Can this really be true?

+4 votes
Preparing to write up this bio I came across this little gem of a story from Samuel Pepys.(I know he was an old gossip but he only gossiped to himself). The actual ID seems to have come from Henry B Wheatley. If true John must have been enslaved as a child or a youth. True the world he grew up in was chaotic, but........... I'd love to use it but I cannot find any corroboration, John was not notable. Anyone have any idea where I could look? It seems there was a repatriation scheme running at the time.
WikiTree profile: John Dawes
asked in Genealogy Help by C. Mackinnon G2G6 Pilot (122k points)

The footnote to this entry in the Harper Collins edition says "Many such stories are collected in E. de Aranda, relation de la captivité et liberté du sieur Emanuel d'Aranda... ( Brussels, 1662), of which Pepys retained John Davies' translation: The history of Algiers and it's slavery (1666; PL 754)."

The translation of the 1662 book about Algeria and it's slavery can be read here:

1 Answer

+2 votes
He could have been a sailor, captured by Barbary pirates and sold as part of the trade in white slaves. Background reading here:
answered by Joe Farler G2G6 Mach 4 (43.4k points)
The footnote to the Harper Collins edition has his spouse as Christian Hawkins; "the marriage licence of John Dawes of St Olave's, Hart st ( bachelor aged 30 ) and Christian Hawkins ( spinster age 16 ) is dated 21 April 1663. It states that the bride's parents were dead and that consent had been given by her aunt, the wife of (Sir Andrew) Rickard of St Olave's " citing J.L. Chester "London Marriage licences" (ed.  Foster), col. 386.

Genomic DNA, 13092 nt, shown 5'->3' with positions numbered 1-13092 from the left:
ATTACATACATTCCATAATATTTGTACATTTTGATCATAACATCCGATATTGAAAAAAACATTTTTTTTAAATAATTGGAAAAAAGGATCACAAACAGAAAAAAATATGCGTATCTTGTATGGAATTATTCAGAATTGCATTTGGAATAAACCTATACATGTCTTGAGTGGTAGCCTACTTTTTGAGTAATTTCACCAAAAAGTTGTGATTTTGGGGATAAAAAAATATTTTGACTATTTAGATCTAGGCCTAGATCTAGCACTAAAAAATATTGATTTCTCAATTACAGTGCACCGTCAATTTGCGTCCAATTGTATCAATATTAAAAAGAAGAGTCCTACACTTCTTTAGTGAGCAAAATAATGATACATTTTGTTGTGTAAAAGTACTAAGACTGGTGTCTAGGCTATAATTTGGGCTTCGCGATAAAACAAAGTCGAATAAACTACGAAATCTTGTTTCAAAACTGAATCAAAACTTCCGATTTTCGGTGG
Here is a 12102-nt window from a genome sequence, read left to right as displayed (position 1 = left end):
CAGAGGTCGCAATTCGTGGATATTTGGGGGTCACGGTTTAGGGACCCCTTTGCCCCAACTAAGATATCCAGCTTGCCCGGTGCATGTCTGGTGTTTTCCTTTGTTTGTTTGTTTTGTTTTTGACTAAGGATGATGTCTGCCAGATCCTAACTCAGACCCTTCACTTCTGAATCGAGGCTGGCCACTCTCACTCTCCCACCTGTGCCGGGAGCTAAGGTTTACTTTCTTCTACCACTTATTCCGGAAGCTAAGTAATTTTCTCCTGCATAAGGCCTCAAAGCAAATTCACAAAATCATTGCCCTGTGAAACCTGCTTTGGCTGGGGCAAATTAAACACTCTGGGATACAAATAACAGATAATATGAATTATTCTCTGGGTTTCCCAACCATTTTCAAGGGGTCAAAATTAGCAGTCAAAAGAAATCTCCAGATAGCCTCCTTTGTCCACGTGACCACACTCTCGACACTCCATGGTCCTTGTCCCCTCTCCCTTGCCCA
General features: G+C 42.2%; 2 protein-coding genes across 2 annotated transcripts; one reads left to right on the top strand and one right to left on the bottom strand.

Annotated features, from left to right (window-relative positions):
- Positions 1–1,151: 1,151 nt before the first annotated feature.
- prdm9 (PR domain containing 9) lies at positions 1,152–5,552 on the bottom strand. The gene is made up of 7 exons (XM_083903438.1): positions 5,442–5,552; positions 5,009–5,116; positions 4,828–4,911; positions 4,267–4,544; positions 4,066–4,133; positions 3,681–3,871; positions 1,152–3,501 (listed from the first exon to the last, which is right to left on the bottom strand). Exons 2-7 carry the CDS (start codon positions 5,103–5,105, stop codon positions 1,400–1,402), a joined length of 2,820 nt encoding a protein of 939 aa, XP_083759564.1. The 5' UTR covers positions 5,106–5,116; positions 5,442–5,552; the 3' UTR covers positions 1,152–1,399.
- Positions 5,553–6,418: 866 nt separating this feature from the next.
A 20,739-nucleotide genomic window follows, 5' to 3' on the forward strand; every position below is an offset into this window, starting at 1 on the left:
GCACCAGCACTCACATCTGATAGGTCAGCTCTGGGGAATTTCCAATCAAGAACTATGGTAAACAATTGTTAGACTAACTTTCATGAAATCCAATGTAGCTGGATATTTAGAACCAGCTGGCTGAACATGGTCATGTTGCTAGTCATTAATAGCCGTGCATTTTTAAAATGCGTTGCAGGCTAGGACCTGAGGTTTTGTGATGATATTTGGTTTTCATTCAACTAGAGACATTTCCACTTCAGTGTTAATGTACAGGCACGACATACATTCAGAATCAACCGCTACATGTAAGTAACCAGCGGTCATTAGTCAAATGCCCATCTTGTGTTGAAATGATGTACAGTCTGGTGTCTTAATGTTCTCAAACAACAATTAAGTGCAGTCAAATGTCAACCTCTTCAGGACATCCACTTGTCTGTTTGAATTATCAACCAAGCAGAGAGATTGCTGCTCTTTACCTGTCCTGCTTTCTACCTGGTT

Who Christian was is another issue. I cannot find the source for the marriage online. DNB calls her Christian Hawkins, ODNB calls her Christian Lyons as does HOP. She subsequently married Sir Anthony Deane. In 1663 when the marriage took place John was about 19 years old. ODNB article on their son William, Archbishop of York, says he was born at Lyons (Lyons Hall, Braintree?) in Essex, presumably Christian's inheritance. Venn has John studying at Middle Temple around 1658 aged around 13, a time when hardly anyone was expecting a return of the monarchy. Pepys has him in London in 1661, released from captivity. such an interesting man.
Sir Andrew Riccard's (Rickard) second wife was Susan or Susanna Bateman (Bateman-2626) and she would have been the aunt who gave permission in 1663.

Sir Andrew Riccard was an extremely wealthy merchant who made his money from the East India Company trade. I never got round to finishing Susanna's bio off while doing the England Project orphan trail as she was at the very edges of my Berkeley family (Barons of Stratton under King Charles II), being step grand-mother to 3 of the Barons. However from memory, she was wealthy in her own right and had links to a few ennobled families.

It's now on my to-do list to extend her tree, and see if we can find this Christian. Not to be confused with Christian Riccard, Sir Andrew's only surviving child from his first marriage and who married into the Berkeley family.
Very interesting, very puzzling. Bateman doesn't help with ladies called Lyons, Dawes or Hawkins. Perhaps "aunt" is used more loosely. Possibly a great aunt, there's just about time.

Related questions

+5 votes
1 answer
+5 votes
1 answer
+7 votes
1 answer
+16 votes
1 answer
59 views asked Jul 26, 2018 in The Tree House by Pip Sheppard G2G6 Pilot (888k points)
+5 votes
1 answer

WikiTree  ~  About  ~  Help Help  ~  Search Person Search  ~  Surname:

disclaimer - terms - copyright